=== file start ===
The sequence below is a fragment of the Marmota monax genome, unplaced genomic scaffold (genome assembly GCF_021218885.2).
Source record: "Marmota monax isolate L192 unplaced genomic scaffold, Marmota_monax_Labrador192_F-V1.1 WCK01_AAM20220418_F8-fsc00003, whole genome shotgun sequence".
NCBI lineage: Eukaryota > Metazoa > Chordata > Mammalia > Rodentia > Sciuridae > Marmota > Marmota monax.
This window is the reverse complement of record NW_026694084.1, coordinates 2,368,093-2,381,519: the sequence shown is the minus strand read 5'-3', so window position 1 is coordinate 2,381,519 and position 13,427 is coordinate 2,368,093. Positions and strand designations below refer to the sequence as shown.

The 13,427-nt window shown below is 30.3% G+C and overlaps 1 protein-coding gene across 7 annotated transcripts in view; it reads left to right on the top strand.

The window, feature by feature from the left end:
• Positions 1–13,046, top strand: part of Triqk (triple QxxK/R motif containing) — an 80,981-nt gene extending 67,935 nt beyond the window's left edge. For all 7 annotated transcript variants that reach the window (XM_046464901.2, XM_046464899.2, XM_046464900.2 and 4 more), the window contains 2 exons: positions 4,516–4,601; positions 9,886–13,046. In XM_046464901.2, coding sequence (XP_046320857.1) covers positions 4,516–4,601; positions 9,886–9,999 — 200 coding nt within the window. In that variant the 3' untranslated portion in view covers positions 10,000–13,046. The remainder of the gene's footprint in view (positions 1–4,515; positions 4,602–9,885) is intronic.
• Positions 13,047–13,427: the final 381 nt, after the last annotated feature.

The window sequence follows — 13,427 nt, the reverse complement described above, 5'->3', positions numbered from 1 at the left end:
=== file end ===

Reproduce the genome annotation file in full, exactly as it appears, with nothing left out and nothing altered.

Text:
The sequence below is a fragment of the Marmota monax genome, unplaced genomic scaffold (genome assembly GCF_021218885.2).
Source record: "Marmota monax isolate L192 unplaced genomic scaffold, Marmota_monax_Labrador192_F-V1.1 WCK01_AAM20220418_F8-fsc00003, whole genome shotgun sequence".
NCBI lineage: Eukaryota > Metazoa > Chordata > Mammalia > Rodentia > Sciuridae > Marmota > Marmota monax.
This window is the reverse complement of record NW_026694084.1, coordinates 2,368,093-2,381,519: the sequence shown is the minus strand read 5'-3', so window position 1 is coordinate 2,381,519 and position 13,427 is coordinate 2,368,093. Positions and strand designations below refer to the sequence as shown.

The 13,427-nt window shown below is 30.3% G+C and overlaps 1 protein-coding gene across 7 annotated transcripts in view; it reads left to right on the top strand.

The window, feature by feature from the left end:
• Positions 1–13,046, top strand: part of Triqk (triple QxxK/R motif containing) — an 80,981-nt gene extending 67,935 nt beyond the window's left edge. For all 7 annotated transcript variants that reach the window (XM_046464901.2, XM_046464899.2, XM_046464900.2 and 4 more), the window contains 2 exons: positions 4,516–4,601; positions 9,886–13,046. In XM_046464901.2, coding sequence (XP_046320857.1) covers positions 4,516–4,601; positions 9,886–9,999 — 200 coding nt within the window. In that variant the 3' untranslated portion in view covers positions 10,000–13,046. The remainder of the gene's footprint in view (positions 1–4,515; positions 4,602–9,885) is intronic.
• Positions 13,047–13,427: the final 381 nt, after the last annotated feature.

The window sequence follows — 13,427 nt, the reverse complement described above, 5'->3', positions numbered from 1 at the left end: